state long arm statute is a question of state law,” while “the extent to which the
reach of a long arm statute is limited by due process is a question of federal law.”
Inst. Food Mktg. Assocs., Ltd. v. Golden State Strawberries, Inc., 747 F.2d 448,
455 (8th Cir. 1984). In relevant part, Missouri’s long-arm statute authorizes
personal jurisdiction over corporate defendants who transact business or commit a
tort within the state. Mo. Rev. Stat. § 506.500.1(1), (3).
Bristol-Myers Squibb Company v. Superior Court of California, 137 S. Ct.
1773 (2017) is dispositive of the specific personal jurisdiction issue in this case. In
Bristol-Myers, out-of-state plaintiffs joined California plaintiffs in state court.
Together they alleged a host of state-law claims based on injuries purportedly
caused by defendant Bristol-Myers (BMS) prescription drug Plavix. 137 S. Ct. 1773,
1777 (2017). Notably, BMS was not a citizen of California, and the California
Supreme Court ultimately concluded that general jurisdiction was lacking. Id. at
1778. But, the California Supreme Court determined that California courts had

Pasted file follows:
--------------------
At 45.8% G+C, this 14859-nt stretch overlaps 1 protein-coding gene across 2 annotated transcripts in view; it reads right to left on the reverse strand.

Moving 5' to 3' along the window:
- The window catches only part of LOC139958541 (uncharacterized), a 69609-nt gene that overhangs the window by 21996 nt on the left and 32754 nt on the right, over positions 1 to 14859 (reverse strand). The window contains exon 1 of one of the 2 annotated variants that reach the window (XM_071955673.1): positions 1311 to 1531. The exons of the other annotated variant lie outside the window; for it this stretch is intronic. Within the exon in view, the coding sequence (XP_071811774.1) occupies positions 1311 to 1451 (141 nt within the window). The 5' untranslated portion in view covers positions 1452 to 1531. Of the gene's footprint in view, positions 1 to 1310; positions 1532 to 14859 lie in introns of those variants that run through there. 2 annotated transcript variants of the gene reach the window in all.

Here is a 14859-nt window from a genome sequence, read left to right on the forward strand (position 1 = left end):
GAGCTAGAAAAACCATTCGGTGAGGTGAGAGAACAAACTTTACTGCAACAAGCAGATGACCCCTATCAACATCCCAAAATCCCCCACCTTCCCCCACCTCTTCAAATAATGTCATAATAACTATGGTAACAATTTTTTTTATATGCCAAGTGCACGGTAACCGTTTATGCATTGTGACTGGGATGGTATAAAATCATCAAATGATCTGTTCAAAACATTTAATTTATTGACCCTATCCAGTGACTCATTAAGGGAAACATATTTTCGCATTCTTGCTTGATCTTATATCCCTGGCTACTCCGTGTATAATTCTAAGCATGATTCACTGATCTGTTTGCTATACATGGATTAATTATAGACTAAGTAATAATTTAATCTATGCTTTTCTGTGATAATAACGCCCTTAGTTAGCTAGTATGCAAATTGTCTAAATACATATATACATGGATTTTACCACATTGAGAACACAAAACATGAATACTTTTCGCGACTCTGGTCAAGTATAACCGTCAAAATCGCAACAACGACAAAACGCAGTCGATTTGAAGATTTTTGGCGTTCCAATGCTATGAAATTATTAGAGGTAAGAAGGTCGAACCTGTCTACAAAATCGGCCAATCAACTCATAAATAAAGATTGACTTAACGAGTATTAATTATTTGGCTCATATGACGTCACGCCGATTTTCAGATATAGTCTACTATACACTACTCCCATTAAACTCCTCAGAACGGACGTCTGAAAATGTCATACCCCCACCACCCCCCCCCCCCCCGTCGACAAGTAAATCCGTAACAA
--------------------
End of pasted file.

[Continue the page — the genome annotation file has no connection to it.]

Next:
specific jurisdiction over the claims of the nonresident plaintiffs. Id. The California
Supreme Court reasoned that BMS’s extensive contacts with the state and the
similarity to the claims of the California residents supported its conclusion. Id. at
1778–79. The Supreme Court reversed.
Bristol-Myers held that the exercise of specific jurisdiction over the nonCalifornia plaintiffs’ claims violated the Due Process Clause. Id. at 1783.
Specifically, the Court, relying on Goodyear, stated that “there must be an
affiliation between the forum and the underlying controversy, principally, [an]
activity or an occurrence that takes place in the forum State and is therefore
subject to the State’s regulation.” Id. at 1780 (quoting Goodyear Dunlop Tires
Operations, S.A. v. Brown, 564 U.S. 915, 919 (2011)) (internal quotation marks
omitted). The Court elaborated that when no such connection exists, “specific
jurisdiction is lacking regardless of the extent of a defendant’s unconnected
activities in the state.” Id. at 1781. The exercise of forum activities unrelated to the
cause of action – including the operation of research laboratories not connected to
Plavix, employment of sales representatives, and the maintenance of a stategovernment advocacy office–did not affect the analysis. Id. And BMS did not
develop, manufacture, label, package, or work on the regulatory approval or
marketing strategy for Plavix in California. Id. at 1778. Bristol-Myers then